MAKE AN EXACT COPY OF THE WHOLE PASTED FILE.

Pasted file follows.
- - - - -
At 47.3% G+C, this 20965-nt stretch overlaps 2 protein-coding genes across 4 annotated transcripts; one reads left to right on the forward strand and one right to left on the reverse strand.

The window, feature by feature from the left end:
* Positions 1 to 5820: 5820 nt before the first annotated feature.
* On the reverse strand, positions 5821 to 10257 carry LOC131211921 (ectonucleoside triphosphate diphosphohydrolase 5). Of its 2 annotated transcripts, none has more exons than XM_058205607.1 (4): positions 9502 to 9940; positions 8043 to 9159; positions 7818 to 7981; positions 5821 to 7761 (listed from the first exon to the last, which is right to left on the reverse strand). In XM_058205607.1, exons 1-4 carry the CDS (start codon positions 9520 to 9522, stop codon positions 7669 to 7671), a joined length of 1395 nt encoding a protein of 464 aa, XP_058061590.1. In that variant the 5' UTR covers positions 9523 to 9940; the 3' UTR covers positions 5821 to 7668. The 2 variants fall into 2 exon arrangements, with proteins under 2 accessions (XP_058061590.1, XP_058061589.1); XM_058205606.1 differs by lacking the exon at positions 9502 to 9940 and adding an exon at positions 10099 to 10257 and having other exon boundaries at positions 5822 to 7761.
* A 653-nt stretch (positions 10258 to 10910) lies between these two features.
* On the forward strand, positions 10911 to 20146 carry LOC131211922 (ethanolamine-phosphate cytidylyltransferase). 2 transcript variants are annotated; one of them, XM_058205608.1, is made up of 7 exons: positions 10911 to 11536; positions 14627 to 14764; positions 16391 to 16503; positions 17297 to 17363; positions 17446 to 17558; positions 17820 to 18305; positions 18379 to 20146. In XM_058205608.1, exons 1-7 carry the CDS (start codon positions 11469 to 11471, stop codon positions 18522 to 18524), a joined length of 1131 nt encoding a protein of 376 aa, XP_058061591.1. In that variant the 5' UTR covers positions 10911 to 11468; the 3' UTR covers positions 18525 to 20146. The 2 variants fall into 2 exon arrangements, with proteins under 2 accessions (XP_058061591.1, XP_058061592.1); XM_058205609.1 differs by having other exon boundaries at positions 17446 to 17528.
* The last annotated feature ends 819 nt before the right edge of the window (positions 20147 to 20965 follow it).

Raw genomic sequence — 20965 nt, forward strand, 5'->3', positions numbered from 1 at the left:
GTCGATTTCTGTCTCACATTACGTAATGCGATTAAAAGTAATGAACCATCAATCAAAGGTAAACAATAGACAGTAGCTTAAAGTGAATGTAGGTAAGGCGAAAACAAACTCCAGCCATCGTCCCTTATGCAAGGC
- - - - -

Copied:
At 47.3% G+C, this 20965-nt stretch overlaps 2 protein-coding genes across 4 annotated transcripts; one reads left to right on the forward strand and one right to left on the reverse strand.

The window, feature by feature from the left end:
* Positions 1 to 5820: 5820 nt before the first annotated feature.
* On the reverse strand, positions 5821 to 10257 carry LOC131211921 (ectonucleoside triphosphate diphosphohydrolase 5). Of its 2 annotated transcripts, none has more exons than XM_058205607.1 (4): positions 9502 to 9940; positions 8043 to 9159; positions 7818 to 7981; positions 5821 to 7761 (listed from the first exon to the last, which is right to left on the reverse strand). In XM_058205607.1, exons 1-4 carry the CDS (start codon positions 9520 to 9522, stop codon positions 7669 to 7671), a joined length of 1395 nt encoding a protein of 464 aa, XP_058061590.1. In that variant the 5' UTR covers positions 9523 to 9940; the 3' UTR covers positions 5821 to 7668. The 2 variants fall into 2 exon arrangements, with proteins under 2 accessions (XP_058061590.1, XP_058061589.1); XM_058205606.1 differs by lacking the exon at positions 9502 to 9940 and adding an exon at positions 10099 to 10257 and having other exon boundaries at positions 5822 to 7761.
* A 653-nt stretch (positions 10258 to 10910) lies between these two features.
* On the forward strand, positions 10911 to 20146 carry LOC131211922 (ethanolamine-phosphate cytidylyltransferase). 2 transcript variants are annotated; one of them, XM_058205608.1, is made up of 7 exons: positions 10911 to 11536; positions 14627 to 14764; positions 16391 to 16503; positions 17297 to 17363; positions 17446 to 17558; positions 17820 to 18305; positions 18379 to 20146. In XM_058205608.1, exons 1-7 carry the CDS (start codon positions 11469 to 11471, stop codon positions 18522 to 18524), a joined length of 1131 nt encoding a protein of 376 aa, XP_058061591.1. In that variant the 5' UTR covers positions 10911 to 11468; the 3' UTR covers positions 18525 to 20146. The 2 variants fall into 2 exon arrangements, with proteins under 2 accessions (XP_058061591.1, XP_058061592.1); XM_058205609.1 differs by having other exon boundaries at positions 17446 to 17528.
* The last annotated feature ends 819 nt before the right edge of the window (positions 20147 to 20965 follow it).

Raw genomic sequence — 20965 nt, forward strand, 5'->3', positions numbered from 1 at the left:
GTCGATTTCTGTCTCACATTACGTAATGCGATTAAAAGTAATGAACCATCAATCAAAGGTAAACAATAGACAGTAGCTTAAAGTGAATGTAGGTAAGGCGAAAACAAACTCCAGCCATCGTCCCTTATGCAAGGC